The Wanderer


Image by emdot*

I love being Executive Director of Lincoln Center Institute, but if I were to name my job’s myriad positive qualities, tranquility wouldn’t be one of them. Lincoln Center’s position as the world’s largest performing arts institution is something I never forget, especially when I have a significant decision to make. In these moments, a mob of diverse and worthy perspectives invariably crowds my mind: I hear the voices of Lincoln Center’s and LCI’s Boards of Directors; of Maxine Greene, our Philosopher-in-Residence; of my passionate senior staff; of the classroom educators with whom we work and the students whom we serve. Then I get nervous. How am I supposed to synthesize the wisdom and interests of so many parties? Can I do so and still actually get something done? I feel myself tensing up, and I know it’s time to wander.

I rise from my desk, step out of my office, and take to the floor—the seventh floor, that is (LCI is located on the seventh floor of 70 Lincoln Center Plaza). I make a point of not thinking about the problem at hand or the many opinions I must consider; I merely take in my surroundings as I walk. The art on the walls. The faces of my colleagues. Snatches of conversations. I ask questions, find out what people are doing. Ironically, I feel more still and more quiet when I’m moving through the halls than I did when I was sitting alone at my desk, obsessing about the problem—and it’s because I’ve stopped trying so hard. I am walking to loosen the knot.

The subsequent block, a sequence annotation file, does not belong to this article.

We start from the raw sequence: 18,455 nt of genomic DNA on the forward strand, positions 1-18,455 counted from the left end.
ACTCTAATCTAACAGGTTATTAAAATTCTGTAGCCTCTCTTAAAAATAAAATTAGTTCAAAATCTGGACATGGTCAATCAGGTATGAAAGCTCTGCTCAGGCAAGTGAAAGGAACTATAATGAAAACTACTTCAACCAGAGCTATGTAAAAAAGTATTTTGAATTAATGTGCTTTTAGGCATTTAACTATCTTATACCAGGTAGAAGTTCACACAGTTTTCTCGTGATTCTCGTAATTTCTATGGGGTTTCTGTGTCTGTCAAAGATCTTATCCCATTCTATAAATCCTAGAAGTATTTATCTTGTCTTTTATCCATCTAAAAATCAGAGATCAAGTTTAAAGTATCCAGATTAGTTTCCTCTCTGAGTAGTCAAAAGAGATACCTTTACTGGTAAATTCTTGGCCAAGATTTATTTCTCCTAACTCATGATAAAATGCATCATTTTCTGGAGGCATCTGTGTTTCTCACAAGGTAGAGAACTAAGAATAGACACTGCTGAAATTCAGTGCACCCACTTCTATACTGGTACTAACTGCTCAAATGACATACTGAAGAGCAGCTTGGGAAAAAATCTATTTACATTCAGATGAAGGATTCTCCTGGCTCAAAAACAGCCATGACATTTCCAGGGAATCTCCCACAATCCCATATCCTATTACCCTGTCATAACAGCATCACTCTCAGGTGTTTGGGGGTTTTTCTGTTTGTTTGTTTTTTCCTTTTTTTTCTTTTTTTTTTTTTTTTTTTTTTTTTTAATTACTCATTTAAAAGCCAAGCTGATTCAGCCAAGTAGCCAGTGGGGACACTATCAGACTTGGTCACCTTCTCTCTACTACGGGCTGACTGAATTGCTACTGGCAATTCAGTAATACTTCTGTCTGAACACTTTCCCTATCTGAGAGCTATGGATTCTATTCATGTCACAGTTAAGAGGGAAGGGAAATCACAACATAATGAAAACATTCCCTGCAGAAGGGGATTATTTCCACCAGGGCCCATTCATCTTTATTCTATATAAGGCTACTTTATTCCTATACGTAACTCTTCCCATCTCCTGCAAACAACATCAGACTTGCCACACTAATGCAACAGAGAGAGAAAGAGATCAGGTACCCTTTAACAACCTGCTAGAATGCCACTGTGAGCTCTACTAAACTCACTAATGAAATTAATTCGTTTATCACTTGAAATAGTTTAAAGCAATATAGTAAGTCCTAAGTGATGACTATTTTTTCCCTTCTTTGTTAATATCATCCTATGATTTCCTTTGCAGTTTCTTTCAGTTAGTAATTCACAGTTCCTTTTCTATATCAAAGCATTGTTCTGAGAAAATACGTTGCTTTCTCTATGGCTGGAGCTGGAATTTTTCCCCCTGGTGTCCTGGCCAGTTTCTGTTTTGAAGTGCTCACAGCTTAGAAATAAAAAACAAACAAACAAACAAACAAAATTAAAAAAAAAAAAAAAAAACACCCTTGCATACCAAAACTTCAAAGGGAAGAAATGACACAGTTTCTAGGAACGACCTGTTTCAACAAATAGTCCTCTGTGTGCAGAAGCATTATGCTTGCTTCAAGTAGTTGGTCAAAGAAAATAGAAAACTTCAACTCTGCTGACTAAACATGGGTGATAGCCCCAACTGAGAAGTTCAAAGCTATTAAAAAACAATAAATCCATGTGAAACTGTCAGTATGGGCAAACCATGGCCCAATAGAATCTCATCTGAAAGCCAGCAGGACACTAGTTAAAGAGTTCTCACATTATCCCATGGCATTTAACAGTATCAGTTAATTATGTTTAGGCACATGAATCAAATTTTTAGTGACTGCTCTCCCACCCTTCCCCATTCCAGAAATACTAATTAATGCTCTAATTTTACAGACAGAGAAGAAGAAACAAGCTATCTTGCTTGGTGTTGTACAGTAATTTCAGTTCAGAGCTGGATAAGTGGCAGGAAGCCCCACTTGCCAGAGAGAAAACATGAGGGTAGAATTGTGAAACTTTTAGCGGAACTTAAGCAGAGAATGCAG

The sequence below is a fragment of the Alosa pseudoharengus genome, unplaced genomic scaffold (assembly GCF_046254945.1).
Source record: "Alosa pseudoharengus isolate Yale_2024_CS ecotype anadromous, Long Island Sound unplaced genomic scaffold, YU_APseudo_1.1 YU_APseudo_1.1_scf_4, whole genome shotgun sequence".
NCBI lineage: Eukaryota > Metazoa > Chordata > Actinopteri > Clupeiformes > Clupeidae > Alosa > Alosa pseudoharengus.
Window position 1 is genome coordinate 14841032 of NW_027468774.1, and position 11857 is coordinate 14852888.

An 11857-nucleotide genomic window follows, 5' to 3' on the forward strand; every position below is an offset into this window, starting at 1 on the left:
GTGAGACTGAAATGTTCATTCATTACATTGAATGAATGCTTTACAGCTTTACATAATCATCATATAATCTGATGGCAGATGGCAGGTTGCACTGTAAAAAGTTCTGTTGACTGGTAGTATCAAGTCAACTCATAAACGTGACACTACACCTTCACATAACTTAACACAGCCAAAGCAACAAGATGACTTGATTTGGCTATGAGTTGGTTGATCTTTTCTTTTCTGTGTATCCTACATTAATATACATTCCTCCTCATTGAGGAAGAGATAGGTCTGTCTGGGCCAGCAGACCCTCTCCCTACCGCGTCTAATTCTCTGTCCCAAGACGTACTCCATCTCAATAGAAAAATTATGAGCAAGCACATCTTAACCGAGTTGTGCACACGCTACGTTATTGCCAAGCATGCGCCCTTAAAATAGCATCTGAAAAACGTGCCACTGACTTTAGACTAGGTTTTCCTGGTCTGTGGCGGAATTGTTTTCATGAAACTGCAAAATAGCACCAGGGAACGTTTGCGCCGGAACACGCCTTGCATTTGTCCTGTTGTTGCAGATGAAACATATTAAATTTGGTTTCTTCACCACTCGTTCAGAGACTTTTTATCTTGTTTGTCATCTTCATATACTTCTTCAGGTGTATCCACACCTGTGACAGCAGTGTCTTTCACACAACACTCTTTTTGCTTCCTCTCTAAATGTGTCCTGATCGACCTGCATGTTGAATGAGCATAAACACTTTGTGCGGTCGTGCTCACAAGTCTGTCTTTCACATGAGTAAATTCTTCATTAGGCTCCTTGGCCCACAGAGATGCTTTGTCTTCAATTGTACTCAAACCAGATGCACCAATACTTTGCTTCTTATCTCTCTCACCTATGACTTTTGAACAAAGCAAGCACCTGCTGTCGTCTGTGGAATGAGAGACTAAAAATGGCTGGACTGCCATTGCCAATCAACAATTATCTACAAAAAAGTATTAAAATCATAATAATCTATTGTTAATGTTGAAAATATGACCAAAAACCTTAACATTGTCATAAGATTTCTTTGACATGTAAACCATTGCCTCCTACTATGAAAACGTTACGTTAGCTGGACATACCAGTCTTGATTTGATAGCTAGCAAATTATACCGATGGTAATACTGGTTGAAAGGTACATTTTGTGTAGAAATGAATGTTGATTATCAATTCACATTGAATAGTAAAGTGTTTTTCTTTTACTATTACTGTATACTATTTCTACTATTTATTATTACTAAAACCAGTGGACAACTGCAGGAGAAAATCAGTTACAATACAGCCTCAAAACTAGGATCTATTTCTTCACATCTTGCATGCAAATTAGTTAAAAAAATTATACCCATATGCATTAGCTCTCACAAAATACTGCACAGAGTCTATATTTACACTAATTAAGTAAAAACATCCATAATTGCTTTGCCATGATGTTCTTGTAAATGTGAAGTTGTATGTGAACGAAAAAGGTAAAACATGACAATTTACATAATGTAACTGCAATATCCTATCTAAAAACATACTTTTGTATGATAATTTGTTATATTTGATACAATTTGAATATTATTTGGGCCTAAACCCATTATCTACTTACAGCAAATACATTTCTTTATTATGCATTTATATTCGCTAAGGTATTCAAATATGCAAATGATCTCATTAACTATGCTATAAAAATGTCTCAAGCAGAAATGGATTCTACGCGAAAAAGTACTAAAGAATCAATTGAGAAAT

By the time I return my to my desk, things seem simpler. My mind is clear, I have a renewed appreciation of the organization I lead, and often a solution to the problem has even filtered through to me. Even without any revelations, the stroll has been worthwhile in and of itself: to employ the philosophical language of LCI, I have spent time “noticing deeply,” “questioning,” “making connections,” and “reflecting,” and I am once again ready to take action.

These periodic wanderings of mine are an example of the practice that Eric Liu and I call “Make Mist” in our book, Imagination First. That it’s the first one we list is no accident. If you think of imagination as a kind of fertile mist, a haze that gives birth to strange and exciting new ideas, then you realize that it needs space in which to move around. I create that space simply by getting up and walking around the place where I work; some create it through meditation, others by losing themselves in nature. Find what works for you, and the next time you’re feeling stuck over an assignment or an issue that demands resolution, try it out. See what amazing things happen when it seems as if nothing is happening.


*There is a Creative Commons license attached to this image.

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